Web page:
American Civil War - Codes and Ciphers
The internet had not yet been invented during the Civil War. Even the telephone had not yet been invented (although it would be soon after the Civil War in 1876). To send a message, both Union and Rebel armies used couriers, telegraphs, and signal flags. All of these methods were easily intercepted by the enemy. So messages were written in secret code.
The South: The South used an ancient system of coding known as the diplomatic cipher. A phrase was selected, such as Liberty or Death. Then a cipher square was used to substitute letters in the coded message with letters in the secret phrase. There was nothing wrong with the code itself. But people would forget the phrase, or use the wrong phrase, or jumble the letters. Sometimes messages were received but were not understood.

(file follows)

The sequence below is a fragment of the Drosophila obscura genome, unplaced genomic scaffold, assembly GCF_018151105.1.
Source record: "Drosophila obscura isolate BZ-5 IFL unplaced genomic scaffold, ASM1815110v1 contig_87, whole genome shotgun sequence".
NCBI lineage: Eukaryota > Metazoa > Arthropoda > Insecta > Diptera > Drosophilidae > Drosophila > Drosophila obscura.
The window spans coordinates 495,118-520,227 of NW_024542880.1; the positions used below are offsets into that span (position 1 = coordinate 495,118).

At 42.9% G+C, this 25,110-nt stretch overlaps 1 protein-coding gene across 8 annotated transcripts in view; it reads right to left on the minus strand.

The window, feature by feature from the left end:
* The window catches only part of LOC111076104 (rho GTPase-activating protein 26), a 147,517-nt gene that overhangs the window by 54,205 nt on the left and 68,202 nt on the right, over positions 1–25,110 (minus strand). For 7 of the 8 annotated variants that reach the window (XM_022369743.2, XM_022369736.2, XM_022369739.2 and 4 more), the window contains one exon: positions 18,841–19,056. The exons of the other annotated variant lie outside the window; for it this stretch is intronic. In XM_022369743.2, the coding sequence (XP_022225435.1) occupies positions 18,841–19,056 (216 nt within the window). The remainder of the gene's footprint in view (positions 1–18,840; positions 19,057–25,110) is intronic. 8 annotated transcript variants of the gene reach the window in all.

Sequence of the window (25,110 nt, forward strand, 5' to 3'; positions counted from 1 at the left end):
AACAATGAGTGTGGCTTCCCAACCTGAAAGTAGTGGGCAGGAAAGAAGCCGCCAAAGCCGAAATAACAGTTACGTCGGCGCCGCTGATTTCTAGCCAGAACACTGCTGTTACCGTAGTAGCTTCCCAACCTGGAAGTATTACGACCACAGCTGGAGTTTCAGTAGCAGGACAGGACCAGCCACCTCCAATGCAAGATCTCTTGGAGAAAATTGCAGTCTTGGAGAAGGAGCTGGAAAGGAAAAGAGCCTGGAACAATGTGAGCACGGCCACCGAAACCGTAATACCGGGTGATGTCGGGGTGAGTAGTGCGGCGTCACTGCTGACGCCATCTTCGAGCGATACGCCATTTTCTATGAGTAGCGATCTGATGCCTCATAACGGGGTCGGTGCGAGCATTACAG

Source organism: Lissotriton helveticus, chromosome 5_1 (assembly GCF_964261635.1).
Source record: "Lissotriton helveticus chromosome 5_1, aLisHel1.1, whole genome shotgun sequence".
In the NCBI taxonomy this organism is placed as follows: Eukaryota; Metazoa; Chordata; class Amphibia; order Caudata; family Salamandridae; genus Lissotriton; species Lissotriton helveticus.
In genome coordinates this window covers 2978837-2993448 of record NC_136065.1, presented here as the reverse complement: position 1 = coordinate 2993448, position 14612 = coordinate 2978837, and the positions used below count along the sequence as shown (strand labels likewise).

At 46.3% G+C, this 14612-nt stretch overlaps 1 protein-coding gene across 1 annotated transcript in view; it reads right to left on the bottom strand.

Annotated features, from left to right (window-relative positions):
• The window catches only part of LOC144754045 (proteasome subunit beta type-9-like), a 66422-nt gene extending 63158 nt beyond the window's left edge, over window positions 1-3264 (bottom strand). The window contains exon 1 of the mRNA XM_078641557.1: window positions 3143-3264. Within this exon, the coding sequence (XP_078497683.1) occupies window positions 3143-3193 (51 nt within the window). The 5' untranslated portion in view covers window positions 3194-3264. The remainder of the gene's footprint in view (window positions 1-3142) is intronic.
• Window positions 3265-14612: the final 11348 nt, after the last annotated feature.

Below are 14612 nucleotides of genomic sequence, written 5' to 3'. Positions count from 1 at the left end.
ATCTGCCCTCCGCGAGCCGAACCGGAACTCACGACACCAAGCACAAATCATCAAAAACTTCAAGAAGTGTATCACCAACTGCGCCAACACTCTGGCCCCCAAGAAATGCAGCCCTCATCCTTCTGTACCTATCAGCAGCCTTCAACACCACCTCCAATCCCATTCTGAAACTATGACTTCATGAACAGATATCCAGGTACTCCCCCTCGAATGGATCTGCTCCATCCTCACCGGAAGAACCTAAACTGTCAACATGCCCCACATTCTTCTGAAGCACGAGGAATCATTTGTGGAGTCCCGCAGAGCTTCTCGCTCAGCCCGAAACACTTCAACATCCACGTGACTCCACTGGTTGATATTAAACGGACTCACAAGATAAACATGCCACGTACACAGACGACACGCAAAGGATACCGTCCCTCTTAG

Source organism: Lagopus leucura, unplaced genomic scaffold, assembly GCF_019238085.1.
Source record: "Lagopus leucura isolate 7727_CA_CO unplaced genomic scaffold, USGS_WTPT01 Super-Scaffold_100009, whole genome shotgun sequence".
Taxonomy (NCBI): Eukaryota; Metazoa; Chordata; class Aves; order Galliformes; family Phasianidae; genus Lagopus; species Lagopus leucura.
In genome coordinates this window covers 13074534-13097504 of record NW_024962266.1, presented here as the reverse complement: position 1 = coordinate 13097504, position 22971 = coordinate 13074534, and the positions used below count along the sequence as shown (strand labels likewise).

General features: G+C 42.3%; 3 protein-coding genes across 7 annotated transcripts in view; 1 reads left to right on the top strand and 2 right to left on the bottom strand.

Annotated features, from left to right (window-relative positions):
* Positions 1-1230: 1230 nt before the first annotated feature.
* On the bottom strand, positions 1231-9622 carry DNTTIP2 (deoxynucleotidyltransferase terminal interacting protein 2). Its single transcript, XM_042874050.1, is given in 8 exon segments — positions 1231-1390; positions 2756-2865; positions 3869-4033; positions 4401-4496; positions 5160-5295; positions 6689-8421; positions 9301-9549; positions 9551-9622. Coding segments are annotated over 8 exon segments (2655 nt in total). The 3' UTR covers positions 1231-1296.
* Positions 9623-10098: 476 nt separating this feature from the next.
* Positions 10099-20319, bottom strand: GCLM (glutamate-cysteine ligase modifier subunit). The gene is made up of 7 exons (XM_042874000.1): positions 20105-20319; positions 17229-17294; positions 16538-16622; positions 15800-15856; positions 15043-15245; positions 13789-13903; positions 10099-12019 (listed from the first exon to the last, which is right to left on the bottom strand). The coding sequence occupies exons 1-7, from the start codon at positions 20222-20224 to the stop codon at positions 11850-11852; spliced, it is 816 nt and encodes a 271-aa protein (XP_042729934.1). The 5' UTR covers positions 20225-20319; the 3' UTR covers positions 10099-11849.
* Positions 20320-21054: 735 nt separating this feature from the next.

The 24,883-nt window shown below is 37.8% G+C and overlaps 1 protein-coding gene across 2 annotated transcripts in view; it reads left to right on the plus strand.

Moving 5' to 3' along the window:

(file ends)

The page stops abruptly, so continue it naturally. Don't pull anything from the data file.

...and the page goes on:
The North: Once again, the North had an advantage. The Union system of coding messages was called the route cipher. It was simple to use and never cracked by the Confederacy. In frustration, the Confederate government even posted one of the captured Union messages in the newspaper, asking anyone who could decipher this message to please contact the army immediately. But no one responded.